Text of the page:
After 50 rioters sentenced for January 6 insurrection, a debate rages over what justice looks like
The milestone of 50 sentencings was hit on Friday, a busy day in court, with six hearings on the schedule. Four defendants got probation Friday, including a pair of veterans from Wisconsin, while one man who stole a beer from House Speaker Nancy Pelosi’s office got 20 days in jail.
“It doesn’t look great that we’re taking a bunch of people who stormed the United States Capitol and letting them go home. Not a lot of people are spending a lot of time in jail,” said a Justice Department prosecutor with knowledge of the January 6 investigation who spoke to Fintech Zoom on the condition of anonymity. “But jail isn’t always the best outcome. A lot of them are getting significant terms of supervised release and probation, so they’ve got to keep their nose clean.”
These wings of the court don’t fall along political lines. There are GOP-appointed skeptics, and some Democratic appointees handing down tough punishments. But the dynamic is nuanced.
Crafting a ‘fair and just’ punishment
To help judges, prosecutors created a rubric of what should be considered at sentencing.
This includes routine factors, like prior convictions or cooperation with investigators, as well as factors specific to January 6: Did the defendant enter the Capitol? How did they get in? How long were they inside? Did they incite or celebrate violence? Are they still justifying the attack?
“The results so far are not surprising to me,” said Ken White, a former federal prosecutor and current defense attorney who closely follows the January 6 cases. “A lot of these are very minor crimes, so you expect the sentences to be very minor. It’s somewhat unusual for someone to actually get jail time for a misdemeanor in the federal system. It’s usually going to be probation.”
‘There have to be consequences’
“It’s remarkably unusual to have federal judges on the record calling out the DOJ for being too soft,” Fintech Zoom’s senior legal analyst Elie Honig said. “I’ve been part of the opposite scenario, where judges say DOJ is being too aggressive, overcharging a case, or asking for an unreasonably high sentence. But to see judges say DOJ is coming in too low, that’s unusual and noteworthy.”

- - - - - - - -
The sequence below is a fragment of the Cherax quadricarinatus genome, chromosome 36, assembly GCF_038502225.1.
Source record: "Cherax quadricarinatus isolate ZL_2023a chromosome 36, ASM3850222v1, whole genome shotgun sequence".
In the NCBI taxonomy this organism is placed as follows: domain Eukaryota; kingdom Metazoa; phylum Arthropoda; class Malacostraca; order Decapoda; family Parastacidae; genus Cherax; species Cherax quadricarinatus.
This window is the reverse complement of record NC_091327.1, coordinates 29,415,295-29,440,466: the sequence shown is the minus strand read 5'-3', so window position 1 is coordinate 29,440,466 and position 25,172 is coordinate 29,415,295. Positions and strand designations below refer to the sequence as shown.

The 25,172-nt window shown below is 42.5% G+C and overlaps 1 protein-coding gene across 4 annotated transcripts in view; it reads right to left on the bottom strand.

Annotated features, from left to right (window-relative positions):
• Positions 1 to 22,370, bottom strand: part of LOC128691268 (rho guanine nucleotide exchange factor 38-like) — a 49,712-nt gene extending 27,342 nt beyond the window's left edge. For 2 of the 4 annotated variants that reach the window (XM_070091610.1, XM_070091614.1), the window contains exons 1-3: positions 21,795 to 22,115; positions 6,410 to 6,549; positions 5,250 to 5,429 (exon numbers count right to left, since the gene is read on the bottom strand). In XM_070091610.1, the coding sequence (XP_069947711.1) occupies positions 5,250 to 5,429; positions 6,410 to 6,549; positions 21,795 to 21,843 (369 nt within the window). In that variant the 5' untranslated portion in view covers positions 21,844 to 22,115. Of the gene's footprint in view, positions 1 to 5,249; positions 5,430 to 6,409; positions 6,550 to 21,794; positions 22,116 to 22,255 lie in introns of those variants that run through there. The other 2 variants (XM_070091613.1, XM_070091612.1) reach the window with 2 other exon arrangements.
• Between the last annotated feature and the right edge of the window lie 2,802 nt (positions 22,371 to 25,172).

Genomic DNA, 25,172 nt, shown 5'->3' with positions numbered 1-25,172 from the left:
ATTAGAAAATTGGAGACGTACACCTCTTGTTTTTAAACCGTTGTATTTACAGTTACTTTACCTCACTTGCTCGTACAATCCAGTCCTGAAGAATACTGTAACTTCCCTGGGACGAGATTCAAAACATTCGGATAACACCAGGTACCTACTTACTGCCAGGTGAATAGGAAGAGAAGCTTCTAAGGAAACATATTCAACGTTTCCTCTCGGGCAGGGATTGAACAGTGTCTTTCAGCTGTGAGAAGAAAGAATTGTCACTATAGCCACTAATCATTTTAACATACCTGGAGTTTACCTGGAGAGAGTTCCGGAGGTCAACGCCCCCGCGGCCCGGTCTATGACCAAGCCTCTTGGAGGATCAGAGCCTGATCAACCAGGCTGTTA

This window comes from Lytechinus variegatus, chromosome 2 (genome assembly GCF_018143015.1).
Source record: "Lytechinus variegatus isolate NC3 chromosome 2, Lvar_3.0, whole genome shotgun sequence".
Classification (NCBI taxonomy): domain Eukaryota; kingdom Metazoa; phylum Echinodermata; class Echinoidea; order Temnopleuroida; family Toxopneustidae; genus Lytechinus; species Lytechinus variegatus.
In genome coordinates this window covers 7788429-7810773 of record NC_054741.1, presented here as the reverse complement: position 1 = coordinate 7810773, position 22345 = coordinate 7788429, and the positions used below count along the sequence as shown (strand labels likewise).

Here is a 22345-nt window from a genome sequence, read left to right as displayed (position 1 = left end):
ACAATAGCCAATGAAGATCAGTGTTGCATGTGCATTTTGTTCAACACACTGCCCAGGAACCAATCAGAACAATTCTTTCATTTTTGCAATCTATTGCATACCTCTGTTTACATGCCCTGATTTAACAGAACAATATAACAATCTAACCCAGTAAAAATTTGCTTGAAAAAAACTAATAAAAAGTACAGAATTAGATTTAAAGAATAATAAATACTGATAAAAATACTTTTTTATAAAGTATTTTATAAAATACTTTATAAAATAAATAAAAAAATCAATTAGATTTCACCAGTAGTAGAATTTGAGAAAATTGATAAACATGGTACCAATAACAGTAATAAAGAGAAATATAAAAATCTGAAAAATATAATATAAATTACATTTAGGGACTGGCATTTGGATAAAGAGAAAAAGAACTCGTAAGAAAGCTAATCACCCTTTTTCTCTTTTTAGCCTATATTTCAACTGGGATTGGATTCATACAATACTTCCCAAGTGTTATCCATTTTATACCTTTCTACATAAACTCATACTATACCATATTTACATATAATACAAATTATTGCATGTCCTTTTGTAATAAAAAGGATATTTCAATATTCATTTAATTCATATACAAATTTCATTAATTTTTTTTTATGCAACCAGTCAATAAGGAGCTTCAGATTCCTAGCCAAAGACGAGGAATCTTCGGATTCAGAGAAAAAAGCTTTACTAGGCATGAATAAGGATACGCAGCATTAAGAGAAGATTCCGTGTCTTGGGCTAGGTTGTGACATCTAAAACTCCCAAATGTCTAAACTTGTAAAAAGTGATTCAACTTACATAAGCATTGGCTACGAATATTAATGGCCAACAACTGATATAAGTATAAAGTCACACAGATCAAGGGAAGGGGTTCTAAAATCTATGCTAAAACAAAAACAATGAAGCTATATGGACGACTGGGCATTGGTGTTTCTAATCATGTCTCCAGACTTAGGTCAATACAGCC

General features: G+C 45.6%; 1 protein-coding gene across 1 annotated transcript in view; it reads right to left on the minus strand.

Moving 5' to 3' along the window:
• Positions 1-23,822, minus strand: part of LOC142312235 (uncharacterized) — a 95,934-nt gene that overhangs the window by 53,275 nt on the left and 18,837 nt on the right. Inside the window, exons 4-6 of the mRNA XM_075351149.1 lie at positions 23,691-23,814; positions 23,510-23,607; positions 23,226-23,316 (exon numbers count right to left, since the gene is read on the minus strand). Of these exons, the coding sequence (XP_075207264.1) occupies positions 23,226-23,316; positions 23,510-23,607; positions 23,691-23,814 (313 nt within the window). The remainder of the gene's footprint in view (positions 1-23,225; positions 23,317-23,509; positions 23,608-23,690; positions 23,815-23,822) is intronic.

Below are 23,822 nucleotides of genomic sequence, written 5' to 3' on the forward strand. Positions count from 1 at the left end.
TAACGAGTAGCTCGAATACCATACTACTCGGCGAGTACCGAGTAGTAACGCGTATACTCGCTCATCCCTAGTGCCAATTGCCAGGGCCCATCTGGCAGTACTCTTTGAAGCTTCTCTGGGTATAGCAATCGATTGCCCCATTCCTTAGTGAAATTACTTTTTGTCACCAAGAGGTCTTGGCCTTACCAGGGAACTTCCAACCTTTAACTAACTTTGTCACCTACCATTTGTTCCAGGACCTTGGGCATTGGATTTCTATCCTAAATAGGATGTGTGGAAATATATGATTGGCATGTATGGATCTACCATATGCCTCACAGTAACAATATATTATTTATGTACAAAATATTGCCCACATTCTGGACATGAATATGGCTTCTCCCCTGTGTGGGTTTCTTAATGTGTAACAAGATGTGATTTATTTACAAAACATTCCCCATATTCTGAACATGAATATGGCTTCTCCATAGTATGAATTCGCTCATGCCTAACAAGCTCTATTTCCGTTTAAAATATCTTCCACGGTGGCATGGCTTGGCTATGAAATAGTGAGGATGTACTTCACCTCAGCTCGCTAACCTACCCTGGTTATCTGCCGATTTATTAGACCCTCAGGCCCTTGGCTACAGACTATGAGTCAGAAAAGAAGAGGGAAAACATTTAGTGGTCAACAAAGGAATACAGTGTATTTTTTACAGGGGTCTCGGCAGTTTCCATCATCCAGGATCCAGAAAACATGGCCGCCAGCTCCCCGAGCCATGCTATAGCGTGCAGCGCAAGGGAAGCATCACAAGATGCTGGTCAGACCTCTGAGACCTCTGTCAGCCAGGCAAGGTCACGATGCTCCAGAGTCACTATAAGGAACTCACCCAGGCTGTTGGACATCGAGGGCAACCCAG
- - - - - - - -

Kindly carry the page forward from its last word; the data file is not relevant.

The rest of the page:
The longest prison sentences so far have been reserved for felony offenders. The judges in these cases have generally agreed to the lengthy prison terms requested by prosecutors.
“What we’re seeing on the felony level is troubling, and the trend is just starting,” said Watkins, the lawyer who represented Chansley for most of this year. “And I think the misdemeanor cases are getting a little more scrutiny than you’d typically see. This event did not occur in a vacuum.”
Skeptics opt for probation and fines
Other judges on the DC District Court have a gentler approach. About 60% of the misdemeanor cases that have reached sentencing ended without jail for the rioters, according to Fintech Zoom’s tally.
Many of these no-jail sentences came from two Trump-appointed judges, Trevor McFadden and Carl Nichols, though they were mostly in cases where prosecutors asked only for house arrest.
“I don’t think the government’s recommendation is appropriate,” he said, before telling Doyle that January 6 was a “strange aberration” for her, and that he hopes she’ll “use your political passion and love for our country to protect and promote our country,” and not to break the law.
His first jail sentence came Friday, but with some caveats. Prosecutors wanted 60 days for Andrew Ericson, who stole a beer from a refrigerator in House Speaker Nancy Pelosi’s office. McFadden gave him 16 days, and said he can serve on weekends, so he won’t lose his jobs.
Most of these no-jail sentences contain significant terms of probation, often three years or longer. This means members of the January 6 mob will be under government supervision through the 2024 election, and will face harsher punishments if they break the law again.
The Justice Department official who spoke to Fintech Zoom on the condition of anonymity said probation would be an important tool to prevent political violence. Prosecutors can seek court-ordered limits on defendants associating with dangerous groups or accessing extremist content online.
“People are reacting to routine stuff as if it’s horrific, and as if the judge must be crooked,” White, the legal analyst, said about the probation-only sentences for January 6 defendants. “Things that are routine in courtrooms have been spun to create outrage and clickbait.”